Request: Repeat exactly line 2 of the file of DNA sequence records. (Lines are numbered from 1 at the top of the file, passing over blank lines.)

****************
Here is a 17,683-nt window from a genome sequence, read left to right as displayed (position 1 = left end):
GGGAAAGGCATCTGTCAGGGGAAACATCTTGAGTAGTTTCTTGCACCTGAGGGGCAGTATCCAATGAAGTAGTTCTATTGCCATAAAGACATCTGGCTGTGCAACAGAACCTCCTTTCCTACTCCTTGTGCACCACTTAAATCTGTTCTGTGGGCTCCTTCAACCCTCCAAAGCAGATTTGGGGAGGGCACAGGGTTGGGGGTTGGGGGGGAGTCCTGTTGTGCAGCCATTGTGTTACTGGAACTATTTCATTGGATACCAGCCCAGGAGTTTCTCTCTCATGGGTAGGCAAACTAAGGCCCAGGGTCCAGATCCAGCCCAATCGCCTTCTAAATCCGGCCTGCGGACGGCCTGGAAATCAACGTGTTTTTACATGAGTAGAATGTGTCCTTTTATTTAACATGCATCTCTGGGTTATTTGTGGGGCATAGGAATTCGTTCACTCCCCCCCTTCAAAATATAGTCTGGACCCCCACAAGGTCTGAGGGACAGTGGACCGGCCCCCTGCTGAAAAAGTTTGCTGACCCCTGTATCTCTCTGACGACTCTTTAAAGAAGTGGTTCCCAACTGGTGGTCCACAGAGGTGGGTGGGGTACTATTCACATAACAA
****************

GGGAAAGGCATCTGTCAGGGGAAACATCTTGAGTAGTTTCTTGCACCTGAGGGGCAGTATCCAATGAAGTAGTTCTATTGCCATAAAGACATCTGGCTGTGCAACAGAACCTCCTTTCCTACTCCTTGTGCACCACTTAAATCTGTTCTGTGGGCTCCTTCAACCCTCCAAAGCAGATTTGGGGAGGGCACAGGGTTGGGGGTTGGGGGGGAGTCCTGTTGTGCAGCCATTGTGTTACTGGAACTATTTCATTGGATACCAGCCCAGGAGTTTCTCTCTCATGGGTAGGCAAACTAAGGCCCAGGGTCCAGATCCAGCCCAATCGCCTTCTAAATCCGGCCTGCGGACGGCCTGGAAATCAACGTGTTTTTACATGAGTAGAATGTGTCCTTTTATTTAACATGCATCTCTGGGTTATTTGTGGGGCATAGGAATTCGTTCACTCCCCCCCTTCAAAATATAGTCTGGACCCCCACAAGGTCTGAGGGACAGTGGACCGGCCCCCTGCTGAAAAAGTTTGCTGACCCCTGTATCTCTCTGACGACTCTTTAAAGAAGTGGTTCCCAACTGGTGGTCCACAGAGGTGGGTGGGGTACTATTCACATAACAA